Decomposition of organic matter is arguably the most vital
    ecological service provided by fungi.

    But not all decomposers are created equal.

    A few species of bacteria are able decompose lignin,
    but bacterial degradation of lignin appears to be uncommon.

    A few species of fungi can break down lignins, and they serve
    as the primary decomposers of lignin.

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    Lignin, Cellulose and Wood Rot

    The color of a rotting log can reveal the type of fungi decomposing it.

    Brown Rot Fungi

    • are more common in cool, wet climates (e.g., Pacific NW rainforest)
    • feed mainly upon cellulose,
    • cannot fully break down ligin
    • produce rotting wood that
      • is reddish-brown in color (the color of lignin)
      • breaks down in large chunks (cellulose network is destroyed)

    White Rot Fungi

    • are more common in warmer climates
    • feed upon both cellulose and hemicellulose
    • can hydrolyze ligin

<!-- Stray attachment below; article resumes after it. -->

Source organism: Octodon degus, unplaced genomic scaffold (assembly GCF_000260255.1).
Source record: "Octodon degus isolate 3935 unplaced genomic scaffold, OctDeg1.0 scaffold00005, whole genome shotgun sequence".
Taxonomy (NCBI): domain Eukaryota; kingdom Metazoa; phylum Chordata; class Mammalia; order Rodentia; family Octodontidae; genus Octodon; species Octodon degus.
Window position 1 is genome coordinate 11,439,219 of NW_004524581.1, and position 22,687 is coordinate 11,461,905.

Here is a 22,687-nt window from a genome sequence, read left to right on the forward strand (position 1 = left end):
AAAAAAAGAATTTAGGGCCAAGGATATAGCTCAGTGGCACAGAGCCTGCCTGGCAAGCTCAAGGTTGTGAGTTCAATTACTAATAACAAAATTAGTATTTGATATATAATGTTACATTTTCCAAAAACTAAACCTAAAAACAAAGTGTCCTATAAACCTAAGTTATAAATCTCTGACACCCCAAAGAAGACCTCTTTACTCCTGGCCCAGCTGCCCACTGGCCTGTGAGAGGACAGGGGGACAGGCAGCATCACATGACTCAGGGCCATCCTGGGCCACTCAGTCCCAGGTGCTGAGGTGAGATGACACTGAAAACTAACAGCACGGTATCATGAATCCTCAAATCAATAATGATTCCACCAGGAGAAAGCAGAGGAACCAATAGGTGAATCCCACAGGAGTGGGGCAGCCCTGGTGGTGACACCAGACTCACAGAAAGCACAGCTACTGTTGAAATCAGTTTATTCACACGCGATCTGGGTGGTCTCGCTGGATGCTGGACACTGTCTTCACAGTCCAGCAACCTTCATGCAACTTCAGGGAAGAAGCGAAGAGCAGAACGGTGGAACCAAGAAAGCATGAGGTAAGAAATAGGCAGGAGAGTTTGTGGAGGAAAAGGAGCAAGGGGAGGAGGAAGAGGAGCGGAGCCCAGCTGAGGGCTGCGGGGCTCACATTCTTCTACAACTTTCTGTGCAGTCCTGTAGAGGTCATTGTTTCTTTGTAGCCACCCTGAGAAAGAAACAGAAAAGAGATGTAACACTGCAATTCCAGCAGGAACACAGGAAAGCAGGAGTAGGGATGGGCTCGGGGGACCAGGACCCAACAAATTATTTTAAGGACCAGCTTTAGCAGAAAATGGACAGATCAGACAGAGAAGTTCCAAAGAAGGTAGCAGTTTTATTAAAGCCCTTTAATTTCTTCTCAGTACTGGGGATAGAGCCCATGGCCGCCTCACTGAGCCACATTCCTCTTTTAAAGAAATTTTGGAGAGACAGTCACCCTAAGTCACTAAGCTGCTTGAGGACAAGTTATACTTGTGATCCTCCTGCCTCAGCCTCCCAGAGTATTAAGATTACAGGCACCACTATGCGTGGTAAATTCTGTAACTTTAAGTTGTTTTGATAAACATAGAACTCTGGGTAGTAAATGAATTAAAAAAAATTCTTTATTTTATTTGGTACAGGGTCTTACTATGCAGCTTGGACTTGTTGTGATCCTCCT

• cellulose residues last longer (more abundant)
    • produce rotting wood that
      • is whitish-grey in color (the color of celluloses)
      • becomes uniformly spongy as it decays ("dry rot")

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(click on pic for source)

    Decay Can Be Beautiful: Spalting

    Wood discoloration caused by fungal decay is called spalting.
    It can occur in both dead and live wood.

    Even though spalted wood is lighter and weaker than unspalted wood, its unique colors and patterns make it a rare commodity sought after by

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(click on pic for source)

    Root Symbiosis: Mycorrhizae

    Recall the various species interactions and symbioses.

    Mycorrhizae (from Greek myco, "fungus" and rhiz, "root") are a symbiotic relationship between plant roots and fungi.

    Most water and nutrients are taken up from the soil by mycorrhizae, not by the root hairs.